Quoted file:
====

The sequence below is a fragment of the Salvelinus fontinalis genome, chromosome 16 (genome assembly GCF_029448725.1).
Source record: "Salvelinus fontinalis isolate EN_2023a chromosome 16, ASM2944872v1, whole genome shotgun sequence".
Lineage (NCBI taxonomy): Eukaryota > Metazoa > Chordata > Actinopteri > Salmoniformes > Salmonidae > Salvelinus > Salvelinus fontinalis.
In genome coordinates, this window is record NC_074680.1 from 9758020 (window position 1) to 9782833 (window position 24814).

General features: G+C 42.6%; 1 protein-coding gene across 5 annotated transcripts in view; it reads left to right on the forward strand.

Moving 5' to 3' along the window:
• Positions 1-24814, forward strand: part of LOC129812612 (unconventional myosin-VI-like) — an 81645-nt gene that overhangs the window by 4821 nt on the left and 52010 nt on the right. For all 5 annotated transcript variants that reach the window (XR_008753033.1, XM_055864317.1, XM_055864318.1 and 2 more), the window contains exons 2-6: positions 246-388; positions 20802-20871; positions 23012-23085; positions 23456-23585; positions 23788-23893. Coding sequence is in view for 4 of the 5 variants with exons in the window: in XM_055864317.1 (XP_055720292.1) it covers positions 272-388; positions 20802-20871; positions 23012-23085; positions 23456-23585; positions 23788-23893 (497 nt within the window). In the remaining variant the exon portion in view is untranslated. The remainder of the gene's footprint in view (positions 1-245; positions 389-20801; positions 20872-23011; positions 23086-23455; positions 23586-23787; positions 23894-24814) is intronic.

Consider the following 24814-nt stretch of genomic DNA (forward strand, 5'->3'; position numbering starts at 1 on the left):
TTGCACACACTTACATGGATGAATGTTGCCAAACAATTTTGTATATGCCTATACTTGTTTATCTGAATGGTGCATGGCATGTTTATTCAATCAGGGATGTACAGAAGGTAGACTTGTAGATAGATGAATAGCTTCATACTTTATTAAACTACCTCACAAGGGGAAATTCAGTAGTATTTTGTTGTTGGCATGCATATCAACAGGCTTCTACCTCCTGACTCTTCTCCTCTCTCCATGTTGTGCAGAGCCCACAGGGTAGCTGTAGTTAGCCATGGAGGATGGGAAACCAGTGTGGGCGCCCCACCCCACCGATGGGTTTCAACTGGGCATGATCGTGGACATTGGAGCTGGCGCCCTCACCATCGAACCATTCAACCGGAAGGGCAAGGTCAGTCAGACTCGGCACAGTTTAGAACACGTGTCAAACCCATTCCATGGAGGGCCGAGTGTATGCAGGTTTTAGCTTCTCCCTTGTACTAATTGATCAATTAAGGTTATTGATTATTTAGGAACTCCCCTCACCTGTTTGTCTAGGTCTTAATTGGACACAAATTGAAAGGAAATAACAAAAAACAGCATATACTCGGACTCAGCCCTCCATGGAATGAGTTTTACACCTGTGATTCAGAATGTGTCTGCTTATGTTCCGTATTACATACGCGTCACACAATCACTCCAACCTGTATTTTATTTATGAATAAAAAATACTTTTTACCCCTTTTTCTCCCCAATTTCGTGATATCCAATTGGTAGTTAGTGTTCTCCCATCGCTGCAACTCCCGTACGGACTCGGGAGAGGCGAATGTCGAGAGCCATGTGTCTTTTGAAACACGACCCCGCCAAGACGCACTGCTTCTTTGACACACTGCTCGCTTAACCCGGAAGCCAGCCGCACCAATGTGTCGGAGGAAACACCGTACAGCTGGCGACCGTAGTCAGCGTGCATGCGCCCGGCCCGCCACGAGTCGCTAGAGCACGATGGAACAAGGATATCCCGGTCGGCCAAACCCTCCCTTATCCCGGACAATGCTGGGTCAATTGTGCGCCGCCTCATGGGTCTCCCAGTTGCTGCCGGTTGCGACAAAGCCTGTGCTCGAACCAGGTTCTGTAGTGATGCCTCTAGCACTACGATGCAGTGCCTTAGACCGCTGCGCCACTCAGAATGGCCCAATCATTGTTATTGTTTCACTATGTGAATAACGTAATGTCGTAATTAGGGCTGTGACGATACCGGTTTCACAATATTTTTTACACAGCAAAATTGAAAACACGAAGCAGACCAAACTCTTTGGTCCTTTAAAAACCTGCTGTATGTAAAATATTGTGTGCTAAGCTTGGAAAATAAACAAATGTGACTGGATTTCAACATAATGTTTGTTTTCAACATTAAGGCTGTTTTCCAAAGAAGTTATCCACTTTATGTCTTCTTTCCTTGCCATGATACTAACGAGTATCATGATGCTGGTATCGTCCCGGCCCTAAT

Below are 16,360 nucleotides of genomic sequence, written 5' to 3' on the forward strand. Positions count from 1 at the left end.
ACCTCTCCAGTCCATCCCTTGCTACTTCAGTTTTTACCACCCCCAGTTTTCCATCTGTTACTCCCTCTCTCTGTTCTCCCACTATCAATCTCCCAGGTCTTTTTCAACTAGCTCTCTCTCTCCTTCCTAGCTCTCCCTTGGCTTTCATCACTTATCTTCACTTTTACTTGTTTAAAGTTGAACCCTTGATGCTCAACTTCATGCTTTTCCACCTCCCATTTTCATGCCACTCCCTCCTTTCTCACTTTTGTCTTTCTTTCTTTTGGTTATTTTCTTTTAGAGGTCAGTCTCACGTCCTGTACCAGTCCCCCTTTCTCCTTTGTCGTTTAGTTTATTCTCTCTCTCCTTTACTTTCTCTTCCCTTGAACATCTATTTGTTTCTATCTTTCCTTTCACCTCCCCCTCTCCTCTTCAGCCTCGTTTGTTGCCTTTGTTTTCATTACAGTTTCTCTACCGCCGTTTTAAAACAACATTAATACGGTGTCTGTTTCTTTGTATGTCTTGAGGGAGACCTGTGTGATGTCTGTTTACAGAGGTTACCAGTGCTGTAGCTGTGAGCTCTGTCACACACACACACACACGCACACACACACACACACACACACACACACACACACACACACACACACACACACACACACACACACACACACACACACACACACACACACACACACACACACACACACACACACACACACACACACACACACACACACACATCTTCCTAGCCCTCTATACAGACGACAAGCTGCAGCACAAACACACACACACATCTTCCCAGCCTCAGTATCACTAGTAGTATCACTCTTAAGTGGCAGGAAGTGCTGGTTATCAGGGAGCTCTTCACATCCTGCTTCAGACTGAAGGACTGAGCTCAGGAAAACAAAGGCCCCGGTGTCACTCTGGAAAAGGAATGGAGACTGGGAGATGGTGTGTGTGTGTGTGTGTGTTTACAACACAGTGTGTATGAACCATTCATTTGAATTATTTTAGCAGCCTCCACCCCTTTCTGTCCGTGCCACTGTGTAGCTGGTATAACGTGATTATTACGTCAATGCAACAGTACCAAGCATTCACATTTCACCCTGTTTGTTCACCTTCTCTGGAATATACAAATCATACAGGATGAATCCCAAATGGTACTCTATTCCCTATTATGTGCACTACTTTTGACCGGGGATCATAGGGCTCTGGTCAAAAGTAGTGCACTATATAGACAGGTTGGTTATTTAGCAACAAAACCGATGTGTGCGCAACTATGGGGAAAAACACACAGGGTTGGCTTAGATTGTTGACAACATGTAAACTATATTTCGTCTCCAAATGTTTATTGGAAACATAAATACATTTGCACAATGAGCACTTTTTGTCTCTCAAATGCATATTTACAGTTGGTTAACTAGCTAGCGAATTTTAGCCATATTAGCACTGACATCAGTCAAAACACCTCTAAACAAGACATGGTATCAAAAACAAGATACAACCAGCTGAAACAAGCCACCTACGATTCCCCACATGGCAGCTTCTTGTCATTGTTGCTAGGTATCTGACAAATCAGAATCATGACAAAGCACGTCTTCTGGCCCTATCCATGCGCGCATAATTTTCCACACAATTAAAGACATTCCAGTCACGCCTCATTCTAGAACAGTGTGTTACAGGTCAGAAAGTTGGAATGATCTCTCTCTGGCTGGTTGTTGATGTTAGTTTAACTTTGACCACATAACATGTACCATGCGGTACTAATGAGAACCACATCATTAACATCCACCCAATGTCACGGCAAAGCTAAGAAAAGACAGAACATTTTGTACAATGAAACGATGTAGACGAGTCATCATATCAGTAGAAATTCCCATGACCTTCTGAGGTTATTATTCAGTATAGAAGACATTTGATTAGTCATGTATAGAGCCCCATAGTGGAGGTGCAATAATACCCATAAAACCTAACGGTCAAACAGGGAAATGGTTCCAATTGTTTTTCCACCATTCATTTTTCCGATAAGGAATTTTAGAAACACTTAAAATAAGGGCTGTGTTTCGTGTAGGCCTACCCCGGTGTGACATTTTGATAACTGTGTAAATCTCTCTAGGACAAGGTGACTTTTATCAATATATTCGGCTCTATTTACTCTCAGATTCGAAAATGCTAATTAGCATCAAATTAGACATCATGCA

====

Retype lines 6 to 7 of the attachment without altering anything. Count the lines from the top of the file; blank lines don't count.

Moving 5' to 3' along the window:
• Positions 1-24814, forward strand: part of LOC129812612 (unconventional myosin-VI-like) — an 81645-nt gene that overhangs the window by 4821 nt on the left and 52010 nt on the right. For all 5 annotated transcript variants that reach the window (XR_008753033.1, XM_055864317.1, XM_055864318.1 and 2 more), the window contains exons 2-6: positions 246-388; positions 20802-20871; positions 23012-23085; positions 23456-23585; positions 23788-23893. Coding sequence is in view for 4 of the 5 variants with exons in the window: in XM_055864317.1 (XP_055720292.1) it covers positions 272-388; positions 20802-20871; positions 23012-23085; positions 23456-23585; positions 23788-23893 (497 nt within the window). In the remaining variant the exon portion in view is untranslated. The remainder of the gene's footprint in view (positions 1-245; positions 389-20801; positions 20872-23011; positions 23086-23455; positions 23586-23787; positions 23894-24814) is intronic.